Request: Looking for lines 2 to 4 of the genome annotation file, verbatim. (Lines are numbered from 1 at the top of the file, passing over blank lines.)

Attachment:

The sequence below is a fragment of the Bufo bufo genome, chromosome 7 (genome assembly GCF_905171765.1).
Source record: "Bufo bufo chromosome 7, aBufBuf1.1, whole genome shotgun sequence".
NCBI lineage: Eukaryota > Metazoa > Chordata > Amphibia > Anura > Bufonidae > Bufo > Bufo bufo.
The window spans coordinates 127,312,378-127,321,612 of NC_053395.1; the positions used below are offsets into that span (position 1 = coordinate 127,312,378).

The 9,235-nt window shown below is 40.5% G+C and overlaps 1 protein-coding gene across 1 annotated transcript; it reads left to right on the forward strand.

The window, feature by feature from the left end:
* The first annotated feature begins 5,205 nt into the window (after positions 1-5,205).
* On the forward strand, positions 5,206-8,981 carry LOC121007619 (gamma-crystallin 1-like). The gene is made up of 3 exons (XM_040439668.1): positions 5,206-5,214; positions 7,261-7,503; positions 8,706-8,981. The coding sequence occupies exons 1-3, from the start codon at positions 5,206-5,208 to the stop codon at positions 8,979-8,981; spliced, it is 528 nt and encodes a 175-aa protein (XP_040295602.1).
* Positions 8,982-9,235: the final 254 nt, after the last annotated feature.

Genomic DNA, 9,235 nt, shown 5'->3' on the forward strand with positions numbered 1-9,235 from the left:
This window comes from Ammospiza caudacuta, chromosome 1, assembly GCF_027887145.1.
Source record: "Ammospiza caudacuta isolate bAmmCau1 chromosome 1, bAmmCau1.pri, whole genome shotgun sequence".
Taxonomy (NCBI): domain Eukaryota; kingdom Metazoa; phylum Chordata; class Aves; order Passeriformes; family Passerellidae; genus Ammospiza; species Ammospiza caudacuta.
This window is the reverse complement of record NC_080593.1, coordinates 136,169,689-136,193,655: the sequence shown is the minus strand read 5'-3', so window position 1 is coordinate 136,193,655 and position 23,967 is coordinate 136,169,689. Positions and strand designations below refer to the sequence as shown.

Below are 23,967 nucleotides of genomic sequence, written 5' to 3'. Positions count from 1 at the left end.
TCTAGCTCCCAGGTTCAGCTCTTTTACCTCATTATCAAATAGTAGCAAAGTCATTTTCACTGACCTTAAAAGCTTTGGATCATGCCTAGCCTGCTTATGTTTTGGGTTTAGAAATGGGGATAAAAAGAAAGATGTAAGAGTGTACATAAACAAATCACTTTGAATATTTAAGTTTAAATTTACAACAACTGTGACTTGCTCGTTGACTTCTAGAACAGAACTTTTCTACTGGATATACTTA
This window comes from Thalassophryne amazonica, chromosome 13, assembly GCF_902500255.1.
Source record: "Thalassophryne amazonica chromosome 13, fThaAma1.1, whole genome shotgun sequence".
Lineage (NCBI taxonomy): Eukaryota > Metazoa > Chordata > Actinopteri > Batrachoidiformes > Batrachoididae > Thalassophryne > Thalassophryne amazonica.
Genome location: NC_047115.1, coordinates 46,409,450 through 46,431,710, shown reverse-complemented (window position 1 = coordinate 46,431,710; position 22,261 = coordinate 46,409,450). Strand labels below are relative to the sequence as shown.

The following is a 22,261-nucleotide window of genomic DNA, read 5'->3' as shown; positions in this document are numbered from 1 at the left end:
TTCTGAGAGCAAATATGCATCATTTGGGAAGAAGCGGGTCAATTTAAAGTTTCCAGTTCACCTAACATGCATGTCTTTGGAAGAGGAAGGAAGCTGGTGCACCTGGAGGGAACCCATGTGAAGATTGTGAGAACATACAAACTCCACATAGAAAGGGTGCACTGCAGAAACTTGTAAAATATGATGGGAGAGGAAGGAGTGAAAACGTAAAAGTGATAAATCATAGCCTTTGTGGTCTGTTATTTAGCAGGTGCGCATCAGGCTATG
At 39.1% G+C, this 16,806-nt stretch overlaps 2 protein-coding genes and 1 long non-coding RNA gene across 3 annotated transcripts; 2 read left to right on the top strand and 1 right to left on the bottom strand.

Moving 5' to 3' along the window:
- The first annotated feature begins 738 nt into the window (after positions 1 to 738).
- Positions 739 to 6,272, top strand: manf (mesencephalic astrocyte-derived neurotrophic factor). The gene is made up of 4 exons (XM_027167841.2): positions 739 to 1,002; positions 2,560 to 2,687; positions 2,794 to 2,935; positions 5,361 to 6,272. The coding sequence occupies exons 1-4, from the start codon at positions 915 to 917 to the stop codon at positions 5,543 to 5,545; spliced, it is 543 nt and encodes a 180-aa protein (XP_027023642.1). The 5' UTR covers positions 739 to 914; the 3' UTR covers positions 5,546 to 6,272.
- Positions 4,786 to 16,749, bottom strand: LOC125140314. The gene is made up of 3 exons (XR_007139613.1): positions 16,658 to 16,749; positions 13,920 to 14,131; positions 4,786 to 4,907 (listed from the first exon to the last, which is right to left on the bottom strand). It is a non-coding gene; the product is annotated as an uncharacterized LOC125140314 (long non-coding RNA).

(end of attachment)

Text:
Source record: "Bufo bufo chromosome 7, aBufBuf1.1, whole genome shotgun sequence".
NCBI lineage: Eukaryota > Metazoa > Chordata > Amphibia > Anura > Bufonidae > Bufo > Bufo bufo.
The window spans coordinates 127,312,378-127,321,612 of NC_053395.1; the positions used below are offsets into that span (position 1 = coordinate 127,312,378).